I saw a comment on facebook recently about how difficult it was to interact with the local Canarian population on Tenerife.
We take it for granted that just about every step outside of the house will involve interaction of some sort. This is usually even before we’ve reached the car as we normally pass a smiling Ramon, the general ‘fix it’ man and seriously good guy of the area. Ramon is rarely alone (he likes to chat) so he usually acts as a link to other people. Like the binmen who take their second breakfast in the car park, or the electricity man who was changing the meters… without warning. If Ramon hadn’t grabbed me to let me know, Andy would have found her screen going blank halfway through writing an article.
Anyway, you get the picture. But not everywhere is like this on Tenerife. In some areas, especially around parts of the purpose built resorts, life is simply different. Organic interaction just doesn’t happen the same way.
However, it doesn’t need to take much effort to get a taste of Canarian life on Tenerife.
These are ten ways to have a real Tenerife experience.
Visit a Zona Recreativa at the Weekend
Head to the local supermarket, pack up on chorizos, serrano, local cheese, olives, tortillas etc. then head to the nearest Zona Recreativa (picnic zone) on a Saturday or Sunday and grab a table… if you can. These are packed with local families at weekend. Birthdays are celebrated at them, resulting in balloons and streamers decorating the trees – there are always trees; only visitors want to picnic in full sun. To really join in take some meat or fish to barbecue.
Catch a Guagua
It doesn’t matter where you are on Tenerife, catching the guagua (local bus) should involve an introduction to some local colour. Even the Tenerife South Airport run is used by commuters. This is a bummer for us heading north from the airport as we can hardly squeeze in until the workers thin out at San Isidro. You never know what you’ll experience on the bus. Last time we travelled from the south airport, the driver stopped to let a man out for a pee at the side of the road.
Eat in a Guachinche
You might have to travel north to find a real bona fide guachinche – a makeshift restaurant serving a handful of local dishes – but these are as about authentic Tenerife as you can get. There’s more information about eating in a guachinche here.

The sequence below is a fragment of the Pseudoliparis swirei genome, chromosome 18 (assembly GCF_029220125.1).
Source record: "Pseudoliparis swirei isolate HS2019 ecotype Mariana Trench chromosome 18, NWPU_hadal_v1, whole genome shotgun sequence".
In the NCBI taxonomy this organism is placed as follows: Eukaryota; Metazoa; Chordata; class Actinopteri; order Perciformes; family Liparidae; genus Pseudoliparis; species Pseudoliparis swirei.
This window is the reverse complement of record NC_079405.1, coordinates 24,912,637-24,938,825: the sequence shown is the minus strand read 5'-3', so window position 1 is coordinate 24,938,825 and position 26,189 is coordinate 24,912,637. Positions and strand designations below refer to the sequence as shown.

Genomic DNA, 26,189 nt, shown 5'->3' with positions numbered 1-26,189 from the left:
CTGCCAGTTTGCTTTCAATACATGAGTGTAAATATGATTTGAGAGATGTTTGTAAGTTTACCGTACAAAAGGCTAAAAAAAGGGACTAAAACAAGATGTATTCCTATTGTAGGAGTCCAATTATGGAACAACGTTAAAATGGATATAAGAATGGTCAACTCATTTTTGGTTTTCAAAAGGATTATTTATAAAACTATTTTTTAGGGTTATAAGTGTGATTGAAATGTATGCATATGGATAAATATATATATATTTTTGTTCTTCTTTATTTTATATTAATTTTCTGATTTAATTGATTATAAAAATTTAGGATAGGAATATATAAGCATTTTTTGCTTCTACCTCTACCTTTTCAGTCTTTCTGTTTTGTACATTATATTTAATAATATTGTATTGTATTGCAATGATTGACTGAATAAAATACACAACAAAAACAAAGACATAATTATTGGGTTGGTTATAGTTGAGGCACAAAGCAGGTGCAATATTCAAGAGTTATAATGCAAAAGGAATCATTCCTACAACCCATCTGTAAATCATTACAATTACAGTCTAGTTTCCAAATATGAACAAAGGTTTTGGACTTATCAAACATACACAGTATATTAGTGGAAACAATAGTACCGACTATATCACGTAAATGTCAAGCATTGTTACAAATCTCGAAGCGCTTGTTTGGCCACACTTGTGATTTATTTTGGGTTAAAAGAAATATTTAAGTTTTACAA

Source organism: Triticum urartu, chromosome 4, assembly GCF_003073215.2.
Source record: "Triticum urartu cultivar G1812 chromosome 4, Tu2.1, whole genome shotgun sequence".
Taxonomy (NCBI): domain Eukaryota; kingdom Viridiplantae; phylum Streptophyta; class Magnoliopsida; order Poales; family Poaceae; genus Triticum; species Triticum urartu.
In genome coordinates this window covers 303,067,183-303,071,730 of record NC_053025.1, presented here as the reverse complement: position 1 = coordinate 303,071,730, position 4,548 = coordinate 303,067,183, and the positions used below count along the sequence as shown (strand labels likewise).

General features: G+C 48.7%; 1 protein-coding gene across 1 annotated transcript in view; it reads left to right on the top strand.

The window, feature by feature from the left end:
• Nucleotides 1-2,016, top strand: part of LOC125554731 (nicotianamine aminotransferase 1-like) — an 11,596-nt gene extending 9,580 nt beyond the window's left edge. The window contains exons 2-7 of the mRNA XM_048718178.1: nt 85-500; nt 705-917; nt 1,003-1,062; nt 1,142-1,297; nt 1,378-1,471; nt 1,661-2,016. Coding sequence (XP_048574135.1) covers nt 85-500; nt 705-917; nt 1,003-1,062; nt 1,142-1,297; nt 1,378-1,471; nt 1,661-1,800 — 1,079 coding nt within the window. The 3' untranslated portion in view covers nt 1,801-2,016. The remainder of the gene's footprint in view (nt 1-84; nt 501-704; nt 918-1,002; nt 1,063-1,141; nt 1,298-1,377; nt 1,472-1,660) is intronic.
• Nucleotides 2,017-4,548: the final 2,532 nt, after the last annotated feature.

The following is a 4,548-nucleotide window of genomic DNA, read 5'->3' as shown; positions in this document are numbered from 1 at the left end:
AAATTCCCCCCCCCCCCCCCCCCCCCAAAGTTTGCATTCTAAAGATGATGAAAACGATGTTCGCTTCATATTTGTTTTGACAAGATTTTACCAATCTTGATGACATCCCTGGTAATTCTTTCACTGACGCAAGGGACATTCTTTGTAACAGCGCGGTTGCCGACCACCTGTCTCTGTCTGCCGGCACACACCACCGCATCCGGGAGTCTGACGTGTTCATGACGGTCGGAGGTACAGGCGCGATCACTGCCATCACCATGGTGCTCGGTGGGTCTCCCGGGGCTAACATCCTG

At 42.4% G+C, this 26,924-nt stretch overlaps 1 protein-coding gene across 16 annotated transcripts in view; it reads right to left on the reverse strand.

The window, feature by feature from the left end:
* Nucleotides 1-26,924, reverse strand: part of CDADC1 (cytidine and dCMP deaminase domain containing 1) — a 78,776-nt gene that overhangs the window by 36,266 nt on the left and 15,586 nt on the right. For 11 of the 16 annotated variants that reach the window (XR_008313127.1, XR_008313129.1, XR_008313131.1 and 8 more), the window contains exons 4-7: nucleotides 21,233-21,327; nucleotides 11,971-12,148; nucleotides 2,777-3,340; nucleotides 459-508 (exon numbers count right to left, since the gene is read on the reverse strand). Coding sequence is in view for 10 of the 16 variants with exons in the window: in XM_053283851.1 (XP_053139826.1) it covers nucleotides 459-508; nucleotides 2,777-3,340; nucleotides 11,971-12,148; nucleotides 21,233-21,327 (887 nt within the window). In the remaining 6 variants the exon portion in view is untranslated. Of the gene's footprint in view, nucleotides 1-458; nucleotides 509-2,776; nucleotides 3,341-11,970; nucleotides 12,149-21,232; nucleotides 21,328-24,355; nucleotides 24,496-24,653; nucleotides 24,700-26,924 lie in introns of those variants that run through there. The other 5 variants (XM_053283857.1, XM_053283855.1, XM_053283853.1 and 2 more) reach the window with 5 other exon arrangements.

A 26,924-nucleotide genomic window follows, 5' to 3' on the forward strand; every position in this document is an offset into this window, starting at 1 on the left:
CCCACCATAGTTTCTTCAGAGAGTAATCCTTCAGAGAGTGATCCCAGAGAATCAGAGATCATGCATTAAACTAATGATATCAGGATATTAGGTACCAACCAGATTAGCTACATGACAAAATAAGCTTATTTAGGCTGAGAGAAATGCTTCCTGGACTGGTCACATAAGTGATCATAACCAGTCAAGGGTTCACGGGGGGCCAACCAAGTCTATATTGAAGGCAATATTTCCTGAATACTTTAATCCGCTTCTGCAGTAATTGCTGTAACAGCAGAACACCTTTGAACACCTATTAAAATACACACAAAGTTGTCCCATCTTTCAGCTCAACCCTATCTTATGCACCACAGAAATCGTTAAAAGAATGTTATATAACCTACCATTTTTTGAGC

Go to a Football Match
Heading into Santa Cruz to watch CD Tenerife will bring plenty of local interaction in itself. But going to the Estadio Heliodoro Rodríguez López is great fun if you’re into football. Don’t forget to take plenty of sunflower seeds to nibble on nervously.
Sunbathe on a Pebbly Beach
Lie on a sun lounger on a sandy beach and you’re unlikely to get close to a local, except the guy collecting the money. Camping out at the water’s edge is more their scene. But if you really want to sunbathe like a Canario, find a pebbly beach… or even the most uncomfortable looking rocks imaginable. That’s where they’ll be sunbathing.
Don’t Hit the Bars Till after Midnight
There are parallel universes in places like Puerto de la Cruz where the local population, especially the younger element, and visitors can occupy two different worlds. If I had a centimo for every time I read there was no nightlife in Puerto because it doesn’t heat up until a lot of visitors have gone to bed, I’d have… well, a lot of centimos. Even in the heart of the southern resorts it can be similar. Places like Faro Chill Art in Costa Adeje are packed with mainly Canarios late on at the weekends.
Try a Few Words of Spanish
I can’t tell you the number of times over the years how people have opened up just because we’ve uttered a few words of Spanish. A buenos dias, hola, gracias etc. works wonders. People treat you differently. On Tenerife it helps to drop the ‘s’ at the end of some words if you want to fit right in. You know, in case anyone thinks you’re from mainland Spain.
Eat Dinner Later
It’s not going to make much of a difference in the resorts, but eat dinner early doors in traditional areas and you’ll be dining alone. Wait till around nine to fit in with local dining habits and enjoy a better buzz.
Go to a Street Party
There is nowhere on Tenerife that isn’t far from a fiesta. And these take place all year. Even the biggest resort area on the island, Costa Adeje is close to Adeje Town where there are some fabulous fiestas. Each fiesta has street parties with traditional and Latino music and are fun, friendly and welcoming. We’ve been in small affairs in the hills and at ones where there are 100,000 people and been made to feel welcome at them all.
Simplest of all. The minute you explore the world away from the resorts you open the doors to all sorts of spontaneous experiences.
Jack is co-editor, writer and photographer for BuzzTrips and the Real Tenerife series of travel websites as well as a contributor to online travel sites and travel magazines. Follow Jack on Google+
Many thanks for this great post – and others. Really useful/helpful!! I bought your book too and, having recently purcahased a little apartment over there, I know we will have fun working our way through it and exploring the island. Keep up the great work 🙂 Marie
Thanks Marie (a bit of a late reply I know – I’m blaming the festive season). I hope you find the guide useful and you discover some of Tenerife’s great little ‘secrets’ 🙂